All this makes China a hugely efficient and ruthless unitary actor on the international stage. But there are costs that include stifling creativity and contrarian ideas and personalities. There will be no Elon Musks in China. Most important, as power is totally centralized, Xi and the elite around him have one overriding priority — stay in power. Every major decision will be distorted by that imperative.

Both autocratic governments — Russia and China — have projected their lust for power outward into neighboring regions. These ambitions have generated fear and resistance among some smaller neighbors. Moscow and Beijing have responded with intimidation, threats, and outright coercion. The results are on display in two striking and parallel cases. Both Moscow and Beijing seek control over a territory that is nearby, culturally kindred, and claimed as rightfully part of the “motherland.”  In the case of Russia, it is Ukraine, and for China, it is Taiwan. In both territories, there was once much popular sympathy for the “motherland” thesis. But Moscow and Beijing have so misplayed their hands with blatant coercion and bullying that both Ukraine and Taiwan now look to a far distant, culturally very different, power — the United States — for protection. The same dynamic is playing out on a larger stage in Europe and in Southeast Asia.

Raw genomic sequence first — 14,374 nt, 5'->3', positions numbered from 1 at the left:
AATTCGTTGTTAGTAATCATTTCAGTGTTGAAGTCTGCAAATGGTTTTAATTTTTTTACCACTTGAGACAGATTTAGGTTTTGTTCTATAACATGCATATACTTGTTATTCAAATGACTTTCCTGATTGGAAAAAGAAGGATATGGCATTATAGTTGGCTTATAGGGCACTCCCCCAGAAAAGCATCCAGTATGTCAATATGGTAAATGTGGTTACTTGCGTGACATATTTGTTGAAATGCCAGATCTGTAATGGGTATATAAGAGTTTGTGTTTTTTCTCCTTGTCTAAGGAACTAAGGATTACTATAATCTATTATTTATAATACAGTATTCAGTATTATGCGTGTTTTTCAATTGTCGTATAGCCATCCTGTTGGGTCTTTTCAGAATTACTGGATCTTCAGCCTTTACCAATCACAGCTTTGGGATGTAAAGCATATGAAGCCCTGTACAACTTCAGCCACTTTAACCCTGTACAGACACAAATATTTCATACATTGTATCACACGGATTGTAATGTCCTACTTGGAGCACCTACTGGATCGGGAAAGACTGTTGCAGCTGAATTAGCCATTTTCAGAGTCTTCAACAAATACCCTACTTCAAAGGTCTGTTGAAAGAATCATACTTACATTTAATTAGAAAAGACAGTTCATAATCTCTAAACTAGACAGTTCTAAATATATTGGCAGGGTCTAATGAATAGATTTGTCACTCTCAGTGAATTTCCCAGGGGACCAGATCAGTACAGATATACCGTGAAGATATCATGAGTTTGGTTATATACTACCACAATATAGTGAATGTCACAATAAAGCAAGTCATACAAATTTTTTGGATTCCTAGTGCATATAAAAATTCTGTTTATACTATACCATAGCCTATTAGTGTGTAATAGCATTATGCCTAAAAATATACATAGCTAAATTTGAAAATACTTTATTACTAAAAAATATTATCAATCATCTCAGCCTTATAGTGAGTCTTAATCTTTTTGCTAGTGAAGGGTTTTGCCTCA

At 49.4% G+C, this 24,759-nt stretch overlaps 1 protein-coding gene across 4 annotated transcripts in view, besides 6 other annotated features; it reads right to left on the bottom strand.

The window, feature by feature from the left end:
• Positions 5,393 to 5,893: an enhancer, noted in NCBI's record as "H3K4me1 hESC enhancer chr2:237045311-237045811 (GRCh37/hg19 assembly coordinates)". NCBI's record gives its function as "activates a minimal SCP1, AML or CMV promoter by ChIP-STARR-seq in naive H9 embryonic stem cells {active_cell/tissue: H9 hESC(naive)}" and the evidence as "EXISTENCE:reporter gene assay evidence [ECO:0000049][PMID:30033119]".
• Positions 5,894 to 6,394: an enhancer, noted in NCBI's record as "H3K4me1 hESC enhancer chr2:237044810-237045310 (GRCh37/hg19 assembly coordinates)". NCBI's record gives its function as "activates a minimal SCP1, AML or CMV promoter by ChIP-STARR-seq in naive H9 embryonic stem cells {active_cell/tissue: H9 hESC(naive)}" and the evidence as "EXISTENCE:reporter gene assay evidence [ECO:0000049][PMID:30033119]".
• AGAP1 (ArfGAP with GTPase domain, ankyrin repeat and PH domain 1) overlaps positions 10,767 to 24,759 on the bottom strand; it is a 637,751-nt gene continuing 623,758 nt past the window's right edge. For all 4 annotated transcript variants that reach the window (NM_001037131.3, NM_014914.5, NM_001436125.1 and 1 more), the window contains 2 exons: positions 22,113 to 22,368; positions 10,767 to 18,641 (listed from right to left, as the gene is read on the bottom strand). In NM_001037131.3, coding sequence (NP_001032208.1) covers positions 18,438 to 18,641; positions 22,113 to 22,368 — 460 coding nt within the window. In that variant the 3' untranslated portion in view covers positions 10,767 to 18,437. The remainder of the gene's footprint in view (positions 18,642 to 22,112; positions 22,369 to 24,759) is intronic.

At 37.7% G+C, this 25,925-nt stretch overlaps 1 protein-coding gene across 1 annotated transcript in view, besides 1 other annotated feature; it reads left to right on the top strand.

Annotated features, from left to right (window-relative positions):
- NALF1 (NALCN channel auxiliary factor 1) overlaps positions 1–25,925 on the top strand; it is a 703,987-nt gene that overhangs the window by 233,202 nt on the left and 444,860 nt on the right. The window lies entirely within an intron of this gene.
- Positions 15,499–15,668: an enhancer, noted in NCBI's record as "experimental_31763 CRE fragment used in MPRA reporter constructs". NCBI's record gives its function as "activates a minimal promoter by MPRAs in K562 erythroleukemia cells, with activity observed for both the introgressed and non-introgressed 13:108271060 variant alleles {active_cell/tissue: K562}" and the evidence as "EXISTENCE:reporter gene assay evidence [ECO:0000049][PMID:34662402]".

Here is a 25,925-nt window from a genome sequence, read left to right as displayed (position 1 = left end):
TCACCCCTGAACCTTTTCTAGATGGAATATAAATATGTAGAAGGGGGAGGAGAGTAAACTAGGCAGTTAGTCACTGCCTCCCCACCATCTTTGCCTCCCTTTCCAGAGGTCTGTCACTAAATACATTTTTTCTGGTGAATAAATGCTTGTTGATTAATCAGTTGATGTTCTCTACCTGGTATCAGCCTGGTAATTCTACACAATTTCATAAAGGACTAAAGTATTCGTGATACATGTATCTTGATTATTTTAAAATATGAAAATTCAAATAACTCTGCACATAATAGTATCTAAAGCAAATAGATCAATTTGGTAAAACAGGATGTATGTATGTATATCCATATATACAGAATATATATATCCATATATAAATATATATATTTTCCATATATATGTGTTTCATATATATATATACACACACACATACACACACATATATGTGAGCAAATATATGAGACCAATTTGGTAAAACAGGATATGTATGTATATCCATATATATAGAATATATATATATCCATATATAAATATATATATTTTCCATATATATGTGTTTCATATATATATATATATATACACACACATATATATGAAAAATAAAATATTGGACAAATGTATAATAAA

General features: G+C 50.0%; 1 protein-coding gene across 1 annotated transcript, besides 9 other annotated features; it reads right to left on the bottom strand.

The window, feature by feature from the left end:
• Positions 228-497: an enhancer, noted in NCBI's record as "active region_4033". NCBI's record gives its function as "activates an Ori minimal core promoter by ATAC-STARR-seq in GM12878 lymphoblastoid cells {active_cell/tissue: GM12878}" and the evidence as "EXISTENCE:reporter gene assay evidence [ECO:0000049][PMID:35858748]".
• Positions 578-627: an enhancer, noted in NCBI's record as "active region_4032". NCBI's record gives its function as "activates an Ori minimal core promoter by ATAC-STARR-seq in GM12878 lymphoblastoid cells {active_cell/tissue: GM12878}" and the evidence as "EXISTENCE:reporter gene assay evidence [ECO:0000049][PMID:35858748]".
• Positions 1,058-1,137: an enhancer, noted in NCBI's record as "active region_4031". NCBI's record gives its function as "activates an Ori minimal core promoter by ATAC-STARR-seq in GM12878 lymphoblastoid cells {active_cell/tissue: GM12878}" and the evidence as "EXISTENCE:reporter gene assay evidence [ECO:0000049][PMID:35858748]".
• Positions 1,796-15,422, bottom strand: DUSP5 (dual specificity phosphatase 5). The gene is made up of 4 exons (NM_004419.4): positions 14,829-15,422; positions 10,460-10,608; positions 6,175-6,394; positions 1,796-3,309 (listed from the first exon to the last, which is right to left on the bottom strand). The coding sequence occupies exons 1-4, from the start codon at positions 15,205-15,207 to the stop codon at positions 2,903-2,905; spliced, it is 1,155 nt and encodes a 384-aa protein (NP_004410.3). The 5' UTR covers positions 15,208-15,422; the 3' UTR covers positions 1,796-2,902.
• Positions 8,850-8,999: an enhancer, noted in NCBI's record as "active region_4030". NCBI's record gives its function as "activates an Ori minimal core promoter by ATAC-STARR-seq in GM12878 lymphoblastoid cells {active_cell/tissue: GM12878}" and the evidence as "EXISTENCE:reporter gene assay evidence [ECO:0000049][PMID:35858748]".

All this seems to leave America, flawed and battered, but still a democracy and still standing, as the last best choice at the geopolitical betting window as 2022 dawns.


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The views expressed are the author's alone, and do not represent the views of the U.S. Government or the Wilson Center. Copyright 2022, Asia Program. All rights reserved.

About the Author

Marvin Ott

Marvin Ott

Asia Fellow;
Adjunct Professor, Johns Hopkins University; Former Professor of National Security Policy, National War College and Deputy Staff Director, Senate Select Committee on Intelligence
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Asia Program

The Asia Program promotes policy debate and intellectual discussions on U.S. interests in the Asia-Pacific as well as political, economic, security, and social issues relating to the world’s most populous and economically dynamic region.   Read more